The UK has been condemned for ignoring a United Nations deadline to hand the Chagos Islands back to Mauritius.
A six-month deadline to return control of the overseas territory came and looked set to pass on Friday, with the UK refusing to recognise Mauritius’s claim of sovereignty over the islands. The UN overwhelmingly voted in May to set the six-month deadline for UK withdrawal from the Indian Ocean archipelago in a major diplomatic blow.
The islands have been at the centre of a decades-long dispute over Britain’s decision to separate them from Mauritius in 1965 and set up a joint military base with the US on Diego Garcia, the largest of the isles.
Olivier Bancoult, from The Chagos Refugee Group, led a peaceful protest of few dozen islanders outside the British High Commission on Mauritius on Friday, where many of the displaced Chagossians live after being barred from their homelands.
"This peaceful demonstration is intended to show the discontent of the Chagossians and Mauritians at Britain’s refusal to respect the United Nations resolution… giving her six months to end the illegal occupation of Chagos," Bancoult said.
Protestors waved flags and held up placards.
The UK evicted Chagossians from the archipelago between 1967 and 1973 so the US could erect a military base on Diego Garcia, the largest island in the group.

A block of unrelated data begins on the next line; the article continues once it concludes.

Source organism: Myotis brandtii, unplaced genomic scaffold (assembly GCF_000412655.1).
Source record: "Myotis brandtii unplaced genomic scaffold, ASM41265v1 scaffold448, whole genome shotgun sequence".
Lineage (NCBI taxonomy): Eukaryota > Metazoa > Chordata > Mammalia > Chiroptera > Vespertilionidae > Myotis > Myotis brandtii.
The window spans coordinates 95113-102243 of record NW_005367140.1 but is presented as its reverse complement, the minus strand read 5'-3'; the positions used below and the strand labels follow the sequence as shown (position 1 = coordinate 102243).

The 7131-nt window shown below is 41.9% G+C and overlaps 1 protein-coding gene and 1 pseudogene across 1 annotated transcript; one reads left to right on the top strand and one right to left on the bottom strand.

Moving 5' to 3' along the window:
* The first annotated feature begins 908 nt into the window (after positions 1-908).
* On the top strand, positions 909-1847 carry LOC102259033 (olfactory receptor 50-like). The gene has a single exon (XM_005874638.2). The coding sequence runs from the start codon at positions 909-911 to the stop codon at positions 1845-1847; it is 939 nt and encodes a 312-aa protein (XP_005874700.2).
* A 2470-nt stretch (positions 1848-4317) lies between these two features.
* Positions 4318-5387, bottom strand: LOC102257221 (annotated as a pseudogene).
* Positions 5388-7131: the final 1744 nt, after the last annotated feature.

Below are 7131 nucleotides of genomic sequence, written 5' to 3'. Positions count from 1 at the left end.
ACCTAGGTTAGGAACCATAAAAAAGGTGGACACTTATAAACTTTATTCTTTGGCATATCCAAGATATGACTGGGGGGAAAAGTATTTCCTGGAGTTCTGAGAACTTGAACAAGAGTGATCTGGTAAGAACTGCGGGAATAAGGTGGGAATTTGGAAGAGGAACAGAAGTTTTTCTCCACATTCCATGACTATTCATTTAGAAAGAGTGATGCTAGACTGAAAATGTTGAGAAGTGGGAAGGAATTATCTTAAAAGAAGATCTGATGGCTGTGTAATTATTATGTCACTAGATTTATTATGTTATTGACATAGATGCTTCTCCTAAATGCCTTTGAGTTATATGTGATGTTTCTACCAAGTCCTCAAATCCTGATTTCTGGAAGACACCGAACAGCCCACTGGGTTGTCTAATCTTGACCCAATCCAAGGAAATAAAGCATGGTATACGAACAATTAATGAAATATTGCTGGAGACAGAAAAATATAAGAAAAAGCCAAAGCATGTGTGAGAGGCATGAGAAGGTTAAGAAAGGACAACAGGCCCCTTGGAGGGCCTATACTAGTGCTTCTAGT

That move, and the islands’ incorporation into the British Indian Ocean Territory, was ruled "unlawful" by judges at the International Court of Justice in The Hague. While not legally binding, the UN vote heaped diplomatic pressure on Britain to return the territory with the General Assembly backing the resolution 116 votes to six.
The UK purchased the archipelago from Mauritius for £3 million in 1965, when it was still a British colony.
In 2016, Britain renewed a lease agreement with the United States for the use of Diego Garcia until 2036.
Diego Garcia played a strategic role during the Cold War, and then as an airbase, including during the war in Afghanistan.
Mauritius, which gained independence from Britain in 1968, maintains the islands are its own.
Asked for a comment, the Foreign Office pointed to a recent ministerial statement saying: "The UK has no doubt as to our sovereignty over the British Indian Ocean Territory (BIOT), which has been under continuous British sovereignty since 1814. "Mauritius has never held sovereignty over the BIOT and the UK does not recognise its claim."
Labour leader Jeremy Corbyn vowed to "end colonial rule" if he wins the December 12 election and accused the Conservatives of "shamefully" considering themselves above international law.
"It’s clear that in refusing to return the Chagos Islands to Mauritius and defying the UN General Assembly and International Court of Justice, this Conservative government shamefully considers itself to be above international law," the Labour leader said.
"A Labour government will end colonial rule.
"We immediately will enact our manifesto promise to allow the people of the Chagos Islands and their descendants the right to return to the lands from which they should never have been removed."
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